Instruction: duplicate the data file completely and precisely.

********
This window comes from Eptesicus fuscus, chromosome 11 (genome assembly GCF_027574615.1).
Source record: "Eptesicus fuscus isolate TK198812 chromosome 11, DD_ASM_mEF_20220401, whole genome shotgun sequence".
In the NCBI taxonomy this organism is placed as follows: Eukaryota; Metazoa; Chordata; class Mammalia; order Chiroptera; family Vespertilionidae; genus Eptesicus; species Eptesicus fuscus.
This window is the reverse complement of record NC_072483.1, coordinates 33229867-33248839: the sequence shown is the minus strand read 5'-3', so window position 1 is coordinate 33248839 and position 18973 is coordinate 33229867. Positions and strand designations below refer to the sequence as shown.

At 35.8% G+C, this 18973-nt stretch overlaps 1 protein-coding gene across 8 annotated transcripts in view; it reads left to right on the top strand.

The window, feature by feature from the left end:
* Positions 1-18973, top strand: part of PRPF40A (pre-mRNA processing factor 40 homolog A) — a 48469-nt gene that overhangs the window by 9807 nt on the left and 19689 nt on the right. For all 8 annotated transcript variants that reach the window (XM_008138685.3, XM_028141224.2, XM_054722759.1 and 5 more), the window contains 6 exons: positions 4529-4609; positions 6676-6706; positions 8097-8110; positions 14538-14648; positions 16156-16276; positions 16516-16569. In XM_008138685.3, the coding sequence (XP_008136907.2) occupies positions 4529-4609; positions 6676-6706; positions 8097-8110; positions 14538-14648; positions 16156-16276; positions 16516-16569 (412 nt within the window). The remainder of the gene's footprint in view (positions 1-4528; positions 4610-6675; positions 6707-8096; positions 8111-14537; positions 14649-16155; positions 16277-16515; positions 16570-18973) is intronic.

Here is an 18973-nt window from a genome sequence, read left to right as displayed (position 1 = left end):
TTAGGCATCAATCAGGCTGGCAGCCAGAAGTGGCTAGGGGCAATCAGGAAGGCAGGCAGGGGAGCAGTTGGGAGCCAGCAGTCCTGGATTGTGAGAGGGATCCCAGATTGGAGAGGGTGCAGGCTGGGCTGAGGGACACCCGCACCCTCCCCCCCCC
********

This window comes from Eptesicus fuscus, chromosome 11 (genome assembly GCF_027574615.1).
Source record: "Eptesicus fuscus isolate TK198812 chromosome 11, DD_ASM_mEF_20220401, whole genome shotgun sequence".
In the NCBI taxonomy this organism is placed as follows: Eukaryota; Metazoa; Chordata; class Mammalia; order Chiroptera; family Vespertilionidae; genus Eptesicus; species Eptesicus fuscus.
This window is the reverse complement of record NC_072483.1, coordinates 33229867-33248839: the sequence shown is the minus strand read 5'-3', so window position 1 is coordinate 33248839 and position 18973 is coordinate 33229867. Positions and strand designations below refer to the sequence as shown.

At 35.8% G+C, this 18973-nt stretch overlaps 1 protein-coding gene across 8 annotated transcripts in view; it reads left to right on the top strand.

The window, feature by feature from the left end:
* Positions 1-18973, top strand: part of PRPF40A (pre-mRNA processing factor 40 homolog A) — a 48469-nt gene that overhangs the window by 9807 nt on the left and 19689 nt on the right. For all 8 annotated transcript variants that reach the window (XM_008138685.3, XM_028141224.2, XM_054722759.1 and 5 more), the window contains 6 exons: positions 4529-4609; positions 6676-6706; positions 8097-8110; positions 14538-14648; positions 16156-16276; positions 16516-16569. In XM_008138685.3, the coding sequence (XP_008136907.2) occupies positions 4529-4609; positions 6676-6706; positions 8097-8110; positions 14538-14648; positions 16156-16276; positions 16516-16569 (412 nt within the window). The remainder of the gene's footprint in view (positions 1-4528; positions 4610-6675; positions 6707-8096; positions 8111-14537; positions 14649-16155; positions 16277-16515; positions 16570-18973) is intronic.

Here is an 18973-nt window from a genome sequence, read left to right as displayed (position 1 = left end):
TTAGGCATCAATCAGGCTGGCAGCCAGAAGTGGCTAGGGGCAATCAGGAAGGCAGGCAGGGGAGCAGTTGGGAGCCAGCAGTCCTGGATTGTGAGAGGGATCCCAGATTGGAGAGGGTGCAGGCTGGGCTGAGGGACACCCGCACCCTCCCCCCCCC